Food, Travel

Iowa Wine Tasting

purple-dress-wine-tasting-3purple-dress-wine-tasting-5purple-dress-wine-tasting-2purple-dress-wine-tasting-4purple-dress-wine-tasting-6purple-dress-wine-tasting-1Dress: Soprano (similar here) // Shoes: J.Crew Factory // Sunglasses: Karen Walker // Bag: Coach (sold out, also love this one) // Bracelet: Julie Vos

Over the last year—and especially this summer—one of the many things I’ve missed about living in San Francisco is being in close proximity to Napa. Being able to hop in the car, drive over the Golden Gate bridge and find yourself in the middle of some of the world’s best vineyards (and tasting rooms) evokes a singular kind of joy. So when Max surprised me with an afternoon spent sipping and snacking at a local vineyard, I was immediately enchanted.

No matter the place, there’s something so relaxing about buying a bottle of crisp, chilled white wine, ordering a little too much cheese and charcuterie (hello smoked duck and ostrich sausage) and sitting on a patio overlooking a vineyard. I can’t wait to go back for a glass of rosé and some prosciutto and goat cheese-stuffed dates with apple-bourbon glaze.


Lemon Stripe Dress

lemon-stripes-milly-dress-1lemon-stripes-milly-dress-5lemon-stripes-milly-dress-3lemon-stripes-milly-dress-6lemon-stripes-milly-dress-2lemon-stripes-milly-dress-4lemon-stripes-milly-dress-9 lemon-stripes-milly-dress-7Dress: MILLY for DesigNation // Earrings: H&M // Sunglasses: DITTO // Bag: Forever 21 (old, similar) // Shoes: Target // Watch: Michael Kors (sold out, similar) // Bracelet: Julie Vos // Rings: ASOS (old, similar)

Up until about a month ago, I hadn’t been to a Kohl’s in probably ten years. And then, I happened upon a bit about the MILLY for DesigNation collaboration in InStyle and decided to pop into the local Kohl’s on my way home from work, just to see what they had.

Since I was a few weeks late for the launch, only a few pieces remained on the racks, but I was able to score the striped version of this t-shirt and this beautiful lemon sheath dress (there was only one left, and it was my size)! Besides the beautiful print, I love the way that the princess-seamed construction and thick neoprene fabric nip and tuck in all the right places, creating a svelte silhouette. I’m also on a big yellow kick as of late, so I love that I can wear my huge beaded tassel earrings to perfectly round out this sunny summer look.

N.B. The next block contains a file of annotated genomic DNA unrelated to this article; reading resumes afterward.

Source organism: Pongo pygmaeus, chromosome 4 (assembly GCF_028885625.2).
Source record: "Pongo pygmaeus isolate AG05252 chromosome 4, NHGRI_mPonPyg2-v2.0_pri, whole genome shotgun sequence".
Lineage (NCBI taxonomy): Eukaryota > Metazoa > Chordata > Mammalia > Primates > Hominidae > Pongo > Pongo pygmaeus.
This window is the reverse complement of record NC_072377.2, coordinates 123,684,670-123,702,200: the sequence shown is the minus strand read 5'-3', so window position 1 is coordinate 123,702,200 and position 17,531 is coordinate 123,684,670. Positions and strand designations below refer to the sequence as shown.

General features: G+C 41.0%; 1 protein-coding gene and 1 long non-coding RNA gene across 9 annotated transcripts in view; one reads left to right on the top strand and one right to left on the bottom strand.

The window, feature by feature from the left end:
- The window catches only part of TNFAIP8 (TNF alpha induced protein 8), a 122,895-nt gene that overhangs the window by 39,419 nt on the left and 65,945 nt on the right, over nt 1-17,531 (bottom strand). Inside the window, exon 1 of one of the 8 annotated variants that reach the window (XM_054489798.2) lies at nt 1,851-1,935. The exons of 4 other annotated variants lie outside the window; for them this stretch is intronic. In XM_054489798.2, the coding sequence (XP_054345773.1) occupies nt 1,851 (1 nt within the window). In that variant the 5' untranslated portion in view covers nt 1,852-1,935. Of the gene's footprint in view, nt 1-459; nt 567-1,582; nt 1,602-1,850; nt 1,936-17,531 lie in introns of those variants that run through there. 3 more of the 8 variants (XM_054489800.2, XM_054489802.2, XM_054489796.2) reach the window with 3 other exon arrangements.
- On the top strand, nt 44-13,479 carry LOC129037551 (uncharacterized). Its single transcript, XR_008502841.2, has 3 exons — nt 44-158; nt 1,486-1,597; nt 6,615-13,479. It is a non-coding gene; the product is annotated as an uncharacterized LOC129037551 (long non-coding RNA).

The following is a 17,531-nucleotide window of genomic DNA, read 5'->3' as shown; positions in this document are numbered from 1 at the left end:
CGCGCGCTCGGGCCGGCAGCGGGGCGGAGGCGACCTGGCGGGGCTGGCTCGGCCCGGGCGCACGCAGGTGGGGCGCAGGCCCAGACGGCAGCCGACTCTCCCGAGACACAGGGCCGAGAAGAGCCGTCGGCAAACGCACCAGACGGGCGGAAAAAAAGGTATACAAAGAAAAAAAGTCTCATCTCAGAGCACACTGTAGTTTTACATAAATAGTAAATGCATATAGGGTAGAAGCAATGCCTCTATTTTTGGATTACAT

DIY Simple Tassel Necklace


Lately, I’ve added all things yellow to the list of things I love. Sunflowers, lemonade, pineapples, sweet corn—I can’t get enough of it. Besides craving beautiful foods to brighten up my plate, I’ve also been wanting to incorporate more yellow into my wardrobe. But since I have very fair skin, it’s tricky for me to find a shade that doesn’t wash me out.

That’s where this deliciously bright tassel necklace comes in. I can pair it with a fresh all-white look or throw it on with my favorite gray t-shirt and boyfriend jeans for an instant dose of sunny color. Even better? It hardly took any time to make (gotta love those instant gratification DIYs).


For this project, you’ll need the following:
• end caps (I used one that I had leftover from this project)
• seed beads
• beading thread and needle
• E6000 or super glue
• a small piece of fabric or felt
• a necklace chain of your choice


1. String a bunch of seed beads onto a length of beading thread, looping the beginning and end of the thread back through some of the beads to finish each end (same technique used here). Make each string twice as long as you want your tassel to be.

2. Make enough strings of beads so that, when folded in half, they make a good-sized tassel. The amount of strings you’ll need will depend on the size of your end cap, but I needed about 10 strings for this one.

3. Next, use a length of beading thread to tie your strings together in the middle, thus creating a tassel. Make sure each string is hanging evenly so your tassel looks even.


4. Use your end cap to trace a circle on a scrap piece of felt or fabric. Cut out the circle and sew the string you used to tie your tassel together to the round piece of fabric. This is how we will connect our tassel to our end cap.

5. Apply a small amount of E6000 to the inside of your end cap, then insert the piece of felt with the tassel attached to it into the end cap. Press down on the fabric with a toothpick to ensure a snug fit. Let dry.

6. Now, all that’s left to do is thread your tassel onto a chain of your choice and get styling!